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You searched for +publisher:"Antioch University" +contributor:("Roberts, Laura Morgan"). Showing records 1 – 2 of 2 total matches.

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Antioch University

1. Goings, Carolyn Smith. Racial Integration in One Cumberland Presbyterian Congregation: Intentionality and Reflection in Small Group.

Degree: PhD, Leadership and Change, 2016, Antioch University

Negative attitudes toward racial minorities and consequent maltreatment of non-Whites continue to be a crisis in America. The crisis of racism is still realized in phenomena such as residential segregation (Bonilla-Silva, 2014), health disparities (Chae, Nuru-Jeter, & Adler, 2012; Chae, Nuru-Jeter, Francis, & Lincoln, 2011), and in the not-so-uncommon unjust arrests and imprisonment of persons of color (Alexander, 2012). Improvement in race relations through the development of meaningful cross racial relationships in racially integrated settings is one avenue that may lead to reduction of racism (E. Anderson, 2010; Fischer, 2011; Massey & Denton, 1993). Christian congregations are common settings in America, and Christian teachings are primary sources of Western ethics and moral values. Historically, Christian practices have affected American attitudes such as with regard to elder care, have influenced legislation such as child labor laws, and have even swayed the contents of the United States constitution. Yet, racial segregation has been the norm in Christian congregations from the end of American slavery until today. Since there may be a relationship between the persistence of segregation in Christian congregations and the persistence of racism in America, racial integration in Christian congregations may impact racial attitudes and relationships. Using Participatory Action Research, this study explored ways to improve racial integration and race relations in Christian congregations. This study utilized volunteers in a 30-day exploration of racial integration in a congregation, a small church in one of the two Cumberland Presbyterian denominations. Data from observations, interviews, racially integrated events, reflection sessions, and participant journaling were collected and analyzed. Intentionality in racial integration in one congregation resulted in cumulative positive change, at times difficult and incremental. Findings revealed that adaptive, proactive leadership enabled cross racial dialogue leading to increases in transformative relations and learning. This dissertation is available in open access at AURA: Antioch University Repository and Archive, http://aura.antioch.edu/, and OhioLINK ETD Center, http://etd.ohiolink.edu/etd Advisors/Committee Members: Roberts, Laura Morgan (Committee Chair).

Subjects/Keywords: African American Studies; African Americans; American History; American Studies; Bible; Biblical Studies; Behavioral Psychology; Behavioral Sciences; Black History; Black Studies; Clergy; Divinity; Ethics; Ethnic Studies; Minority and Ethnic Groups; Religion; Religious Congregations; Religious Education; Religious History; Social Research; Sociology; Spirituality; Theology; race relations; racial segregation; integration; churches; Christian congregations; participatory action research; Cumberland Presbyterian; leadership; Blacks; Whites; race in churches; segregated denominations; slavery and religion; race and religion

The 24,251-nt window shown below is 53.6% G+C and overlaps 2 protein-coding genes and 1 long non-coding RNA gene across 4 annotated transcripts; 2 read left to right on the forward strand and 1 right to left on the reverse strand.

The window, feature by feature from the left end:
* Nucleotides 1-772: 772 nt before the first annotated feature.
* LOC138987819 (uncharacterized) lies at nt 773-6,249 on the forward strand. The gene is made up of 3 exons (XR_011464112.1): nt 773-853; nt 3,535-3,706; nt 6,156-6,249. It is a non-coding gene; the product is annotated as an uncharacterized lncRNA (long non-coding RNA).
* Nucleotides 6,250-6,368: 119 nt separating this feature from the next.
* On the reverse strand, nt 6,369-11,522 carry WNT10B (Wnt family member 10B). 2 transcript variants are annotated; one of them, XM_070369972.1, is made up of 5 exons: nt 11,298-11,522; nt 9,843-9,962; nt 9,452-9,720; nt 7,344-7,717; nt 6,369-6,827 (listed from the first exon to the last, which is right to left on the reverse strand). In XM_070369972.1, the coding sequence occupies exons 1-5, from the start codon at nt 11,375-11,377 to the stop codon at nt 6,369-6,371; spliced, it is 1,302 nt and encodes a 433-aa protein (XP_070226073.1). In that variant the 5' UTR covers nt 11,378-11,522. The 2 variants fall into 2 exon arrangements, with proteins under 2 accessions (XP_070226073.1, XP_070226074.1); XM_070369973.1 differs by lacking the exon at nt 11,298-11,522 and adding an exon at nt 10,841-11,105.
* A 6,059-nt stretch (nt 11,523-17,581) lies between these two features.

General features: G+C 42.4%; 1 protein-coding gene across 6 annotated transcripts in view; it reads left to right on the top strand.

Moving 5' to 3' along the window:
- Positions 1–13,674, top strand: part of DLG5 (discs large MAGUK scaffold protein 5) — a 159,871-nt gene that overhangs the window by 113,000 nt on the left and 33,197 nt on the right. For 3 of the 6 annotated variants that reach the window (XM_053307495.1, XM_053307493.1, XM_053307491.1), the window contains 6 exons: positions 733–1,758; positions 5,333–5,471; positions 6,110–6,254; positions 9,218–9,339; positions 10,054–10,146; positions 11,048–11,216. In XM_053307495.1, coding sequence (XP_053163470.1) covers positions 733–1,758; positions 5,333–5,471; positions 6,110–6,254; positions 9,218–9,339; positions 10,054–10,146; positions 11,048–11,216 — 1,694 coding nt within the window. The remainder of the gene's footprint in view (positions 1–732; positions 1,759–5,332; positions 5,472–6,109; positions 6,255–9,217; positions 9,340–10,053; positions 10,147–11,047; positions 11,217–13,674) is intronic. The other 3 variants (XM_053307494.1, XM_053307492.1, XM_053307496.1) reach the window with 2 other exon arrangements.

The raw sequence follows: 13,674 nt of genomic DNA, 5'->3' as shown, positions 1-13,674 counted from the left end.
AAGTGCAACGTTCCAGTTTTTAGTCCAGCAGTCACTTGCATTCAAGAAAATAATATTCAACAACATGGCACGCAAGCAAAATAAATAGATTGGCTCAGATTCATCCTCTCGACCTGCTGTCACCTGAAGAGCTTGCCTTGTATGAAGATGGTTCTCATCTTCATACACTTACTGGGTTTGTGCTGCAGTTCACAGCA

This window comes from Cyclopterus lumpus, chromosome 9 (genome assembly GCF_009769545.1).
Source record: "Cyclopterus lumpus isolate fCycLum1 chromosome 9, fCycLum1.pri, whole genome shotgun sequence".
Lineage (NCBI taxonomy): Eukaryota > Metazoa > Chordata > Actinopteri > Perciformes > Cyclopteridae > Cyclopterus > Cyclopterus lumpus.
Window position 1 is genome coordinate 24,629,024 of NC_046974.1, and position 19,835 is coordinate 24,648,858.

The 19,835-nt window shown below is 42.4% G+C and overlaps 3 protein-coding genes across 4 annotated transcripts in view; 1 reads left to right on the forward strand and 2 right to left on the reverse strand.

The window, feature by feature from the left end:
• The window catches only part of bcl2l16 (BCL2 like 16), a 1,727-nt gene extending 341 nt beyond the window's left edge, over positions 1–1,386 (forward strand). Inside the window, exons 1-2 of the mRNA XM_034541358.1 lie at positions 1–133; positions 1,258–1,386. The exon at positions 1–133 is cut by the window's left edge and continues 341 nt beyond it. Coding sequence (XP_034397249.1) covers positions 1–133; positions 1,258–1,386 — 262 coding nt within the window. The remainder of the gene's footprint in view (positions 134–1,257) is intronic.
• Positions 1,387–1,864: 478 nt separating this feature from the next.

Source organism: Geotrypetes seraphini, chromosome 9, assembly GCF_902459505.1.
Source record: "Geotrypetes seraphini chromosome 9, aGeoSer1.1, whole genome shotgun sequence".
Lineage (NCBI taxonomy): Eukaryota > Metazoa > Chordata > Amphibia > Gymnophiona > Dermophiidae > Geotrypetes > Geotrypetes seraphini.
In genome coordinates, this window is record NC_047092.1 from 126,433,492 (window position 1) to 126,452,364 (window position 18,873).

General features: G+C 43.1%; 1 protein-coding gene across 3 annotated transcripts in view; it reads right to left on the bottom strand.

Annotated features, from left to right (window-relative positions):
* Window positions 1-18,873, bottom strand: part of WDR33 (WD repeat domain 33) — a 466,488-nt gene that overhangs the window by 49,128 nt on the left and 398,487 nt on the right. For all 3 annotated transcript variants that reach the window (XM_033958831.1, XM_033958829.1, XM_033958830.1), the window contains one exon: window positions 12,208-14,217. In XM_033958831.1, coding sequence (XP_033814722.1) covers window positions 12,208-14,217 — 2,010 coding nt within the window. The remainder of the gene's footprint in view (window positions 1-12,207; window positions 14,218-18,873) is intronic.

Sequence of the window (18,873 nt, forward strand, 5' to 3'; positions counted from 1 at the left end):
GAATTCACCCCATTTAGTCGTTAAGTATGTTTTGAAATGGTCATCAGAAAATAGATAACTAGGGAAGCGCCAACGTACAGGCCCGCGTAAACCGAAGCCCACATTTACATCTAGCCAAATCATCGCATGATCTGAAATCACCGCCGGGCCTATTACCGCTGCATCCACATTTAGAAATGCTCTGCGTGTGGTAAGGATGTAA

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APA · Chicago · MLA · Vancouver · CSE | Export to Zotero / EndNote / Reference Manager

APA (6th Edition):

Goings, C. S. (2016). Racial Integration in One Cumberland Presbyterian Congregation: Intentionality and Reflection in Small Group. (Doctoral Dissertation). Antioch University. Retrieved from http://rave.ohiolink.edu/etdc/view?acc_num=antioch1479350273590395

Chicago Manual of Style (16th Edition):

Goings, Carolyn Smith. “Racial Integration in One Cumberland Presbyterian Congregation: Intentionality and Reflection in Small Group.” 2016. Doctoral Dissertation, Antioch University. Accessed March 22, 2019. http://rave.ohiolink.edu/etdc/view?acc_num=antioch1479350273590395.

MLA Handbook (7th Edition):

Goings, Carolyn Smith. “Racial Integration in One Cumberland Presbyterian Congregation: Intentionality and Reflection in Small Group.” 2016. Web. 22 Mar 2019.

Vancouver:

Goings CS. Racial Integration in One Cumberland Presbyterian Congregation: Intentionality and Reflection in Small Group. [Internet] [Doctoral dissertation]. Antioch University; 2016. [cited 2019 Mar 22]. Available from: http://rave.ohiolink.edu/etdc/view?acc_num=antioch1479350273590395.

Council of Science Editors:

Goings CS. Racial Integration in One Cumberland Presbyterian Congregation: Intentionality and Reflection in Small Group. [Doctoral Dissertation]. Antioch University; 2016. Available from: http://rave.ohiolink.edu/etdc/view?acc_num=antioch1479350273590395


Antioch University